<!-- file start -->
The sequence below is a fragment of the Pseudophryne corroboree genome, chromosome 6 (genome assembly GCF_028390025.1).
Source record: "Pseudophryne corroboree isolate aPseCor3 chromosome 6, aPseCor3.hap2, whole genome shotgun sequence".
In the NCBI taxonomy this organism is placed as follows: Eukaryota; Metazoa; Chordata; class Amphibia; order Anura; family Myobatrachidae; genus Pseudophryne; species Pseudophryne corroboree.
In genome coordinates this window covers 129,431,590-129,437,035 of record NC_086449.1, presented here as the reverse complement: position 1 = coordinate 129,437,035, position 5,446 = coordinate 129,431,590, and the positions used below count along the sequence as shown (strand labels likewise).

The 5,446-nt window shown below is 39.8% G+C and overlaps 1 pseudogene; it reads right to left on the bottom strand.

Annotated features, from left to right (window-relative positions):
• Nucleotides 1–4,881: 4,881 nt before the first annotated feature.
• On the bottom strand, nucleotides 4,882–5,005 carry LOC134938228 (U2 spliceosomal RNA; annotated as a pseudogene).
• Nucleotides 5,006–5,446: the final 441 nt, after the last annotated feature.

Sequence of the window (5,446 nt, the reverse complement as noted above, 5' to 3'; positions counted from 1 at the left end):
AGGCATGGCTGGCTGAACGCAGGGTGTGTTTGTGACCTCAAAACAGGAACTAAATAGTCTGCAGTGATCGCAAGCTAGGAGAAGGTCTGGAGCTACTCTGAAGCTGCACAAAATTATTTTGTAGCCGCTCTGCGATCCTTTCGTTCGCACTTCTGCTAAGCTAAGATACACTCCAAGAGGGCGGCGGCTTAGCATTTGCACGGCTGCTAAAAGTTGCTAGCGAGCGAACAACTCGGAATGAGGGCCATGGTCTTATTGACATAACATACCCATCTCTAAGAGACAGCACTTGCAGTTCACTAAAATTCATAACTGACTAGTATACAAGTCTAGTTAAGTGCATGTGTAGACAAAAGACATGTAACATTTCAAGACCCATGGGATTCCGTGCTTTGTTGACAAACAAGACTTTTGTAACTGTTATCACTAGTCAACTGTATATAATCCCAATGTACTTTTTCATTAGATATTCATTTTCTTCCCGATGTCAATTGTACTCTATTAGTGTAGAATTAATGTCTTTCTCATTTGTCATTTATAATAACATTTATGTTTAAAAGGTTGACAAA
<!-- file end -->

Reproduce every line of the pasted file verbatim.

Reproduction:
The sequence below is a fragment of the Pseudophryne corroboree genome, chromosome 6 (genome assembly GCF_028390025.1).
Source record: "Pseudophryne corroboree isolate aPseCor3 chromosome 6, aPseCor3.hap2, whole genome shotgun sequence".
In the NCBI taxonomy this organism is placed as follows: Eukaryota; Metazoa; Chordata; class Amphibia; order Anura; family Myobatrachidae; genus Pseudophryne; species Pseudophryne corroboree.
In genome coordinates this window covers 129,431,590-129,437,035 of record NC_086449.1, presented here as the reverse complement: position 1 = coordinate 129,437,035, position 5,446 = coordinate 129,431,590, and the positions used below count along the sequence as shown (strand labels likewise).

The 5,446-nt window shown below is 39.8% G+C and overlaps 1 pseudogene; it reads right to left on the bottom strand.

Annotated features, from left to right (window-relative positions):
• Nucleotides 1–4,881: 4,881 nt before the first annotated feature.
• On the bottom strand, nucleotides 4,882–5,005 carry LOC134938228 (U2 spliceosomal RNA; annotated as a pseudogene).
• Nucleotides 5,006–5,446: the final 441 nt, after the last annotated feature.

Sequence of the window (5,446 nt, the reverse complement as noted above, 5' to 3'; positions counted from 1 at the left end):
AGGCATGGCTGGCTGAACGCAGGGTGTGTTTGTGACCTCAAAACAGGAACTAAATAGTCTGCAGTGATCGCAAGCTAGGAGAAGGTCTGGAGCTACTCTGAAGCTGCACAAAATTATTTTGTAGCCGCTCTGCGATCCTTTCGTTCGCACTTCTGCTAAGCTAAGATACACTCCAAGAGGGCGGCGGCTTAGCATTTGCACGGCTGCTAAAAGTTGCTAGCGAGCGAACAACTCGGAATGAGGGCCATGGTCTTATTGACATAACATACCCATCTCTAAGAGACAGCACTTGCAGTTCACTAAAATTCATAACTGACTAGTATACAAGTCTAGTTAAGTGCATGTGTAGACAAAAGACATGTAACATTTCAAGACCCATGGGATTCCGTGCTTTGTTGACAAACAAGACTTTTGTAACTGTTATCACTAGTCAACTGTATATAATCCCAATGTACTTTTTCATTAGATATTCATTTTCTTCCCGATGTCAATTGTACTCTATTAGTGTAGAATTAATGTCTTTCTCATTTGTCATTTATAATAACATTTATGTTTAAAAGGTTGACAAA